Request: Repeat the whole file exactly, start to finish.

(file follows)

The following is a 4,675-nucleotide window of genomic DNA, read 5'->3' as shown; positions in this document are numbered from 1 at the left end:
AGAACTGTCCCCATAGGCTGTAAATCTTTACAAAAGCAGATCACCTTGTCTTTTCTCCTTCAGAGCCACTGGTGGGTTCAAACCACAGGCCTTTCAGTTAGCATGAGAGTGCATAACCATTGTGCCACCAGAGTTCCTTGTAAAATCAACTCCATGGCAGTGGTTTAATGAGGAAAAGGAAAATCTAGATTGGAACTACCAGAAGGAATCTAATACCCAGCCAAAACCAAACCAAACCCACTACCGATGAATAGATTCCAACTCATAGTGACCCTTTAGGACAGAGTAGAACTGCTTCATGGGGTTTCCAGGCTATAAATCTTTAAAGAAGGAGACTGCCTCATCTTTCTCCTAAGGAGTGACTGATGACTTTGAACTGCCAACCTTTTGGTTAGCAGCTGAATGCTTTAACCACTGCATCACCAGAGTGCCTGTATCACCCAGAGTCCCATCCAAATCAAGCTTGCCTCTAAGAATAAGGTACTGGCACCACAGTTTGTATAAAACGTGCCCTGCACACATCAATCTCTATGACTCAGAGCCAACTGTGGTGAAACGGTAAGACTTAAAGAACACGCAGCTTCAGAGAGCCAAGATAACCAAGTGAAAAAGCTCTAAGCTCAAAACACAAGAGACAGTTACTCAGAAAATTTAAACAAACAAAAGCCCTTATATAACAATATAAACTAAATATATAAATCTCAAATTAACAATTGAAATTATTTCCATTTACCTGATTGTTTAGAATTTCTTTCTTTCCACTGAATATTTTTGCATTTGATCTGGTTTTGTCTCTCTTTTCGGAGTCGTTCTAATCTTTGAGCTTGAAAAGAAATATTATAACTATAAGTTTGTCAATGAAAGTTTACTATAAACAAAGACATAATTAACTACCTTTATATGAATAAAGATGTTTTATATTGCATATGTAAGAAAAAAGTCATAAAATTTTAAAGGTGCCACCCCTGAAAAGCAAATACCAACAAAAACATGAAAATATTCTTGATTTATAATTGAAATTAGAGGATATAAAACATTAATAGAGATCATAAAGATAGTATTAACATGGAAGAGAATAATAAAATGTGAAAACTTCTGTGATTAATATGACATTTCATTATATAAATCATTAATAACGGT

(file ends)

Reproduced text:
The following is a 4,675-nucleotide window of genomic DNA, read 5'->3' as shown; positions in this document are numbered from 1 at the left end:
AGAACTGTCCCCATAGGCTGTAAATCTTTACAAAAGCAGATCACCTTGTCTTTTCTCCTTCAGAGCCACTGGTGGGTTCAAACCACAGGCCTTTCAGTTAGCATGAGAGTGCATAACCATTGTGCCACCAGAGTTCCTTGTAAAATCAACTCCATGGCAGTGGTTTAATGAGGAAAAGGAAAATCTAGATTGGAACTACCAGAAGGAATCTAATACCCAGCCAAAACCAAACCAAACCCACTACCGATGAATAGATTCCAACTCATAGTGACCCTTTAGGACAGAGTAGAACTGCTTCATGGGGTTTCCAGGCTATAAATCTTTAAAGAAGGAGACTGCCTCATCTTTCTCCTAAGGAGTGACTGATGACTTTGAACTGCCAACCTTTTGGTTAGCAGCTGAATGCTTTAACCACTGCATCACCAGAGTGCCTGTATCACCCAGAGTCCCATCCAAATCAAGCTTGCCTCTAAGAATAAGGTACTGGCACCACAGTTTGTATAAAACGTGCCCTGCACACATCAATCTCTATGACTCAGAGCCAACTGTGGTGAAACGGTAAGACTTAAAGAACACGCAGCTTCAGAGAGCCAAGATAACCAAGTGAAAAAGCTCTAAGCTCAAAACACAAGAGACAGTTACTCAGAAAATTTAAACAAACAAAAGCCCTTATATAACAATATAAACTAAATATATAAATCTCAAATTAACAATTGAAATTATTTCCATTTACCTGATTGTTTAGAATTTCTTTCTTTCCACTGAATATTTTTGCATTTGATCTGGTTTTGTCTCTCTTTTCGGAGTCGTTCTAATCTTTGAGCTTGAAAAGAAATATTATAACTATAAGTTTGTCAATGAAAGTTTACTATAAACAAAGACATAATTAACTACCTTTATATGAATAAAGATGTTTTATATTGCATATGTAAGAAAAAAGTCATAAAATTTTAAAGGTGCCACCCCTGAAAAGCAAATACCAACAAAAACATGAAAATATTCTTGATTTATAATTGAAATTAGAGGATATAAAACATTAATAGAGATCATAAAGATAGTATTAACATGGAAGAGAATAATAAAATGTGAAAACTTCTGTGATTAATATGACATTTCATTATATAAATCATTAATAACGGT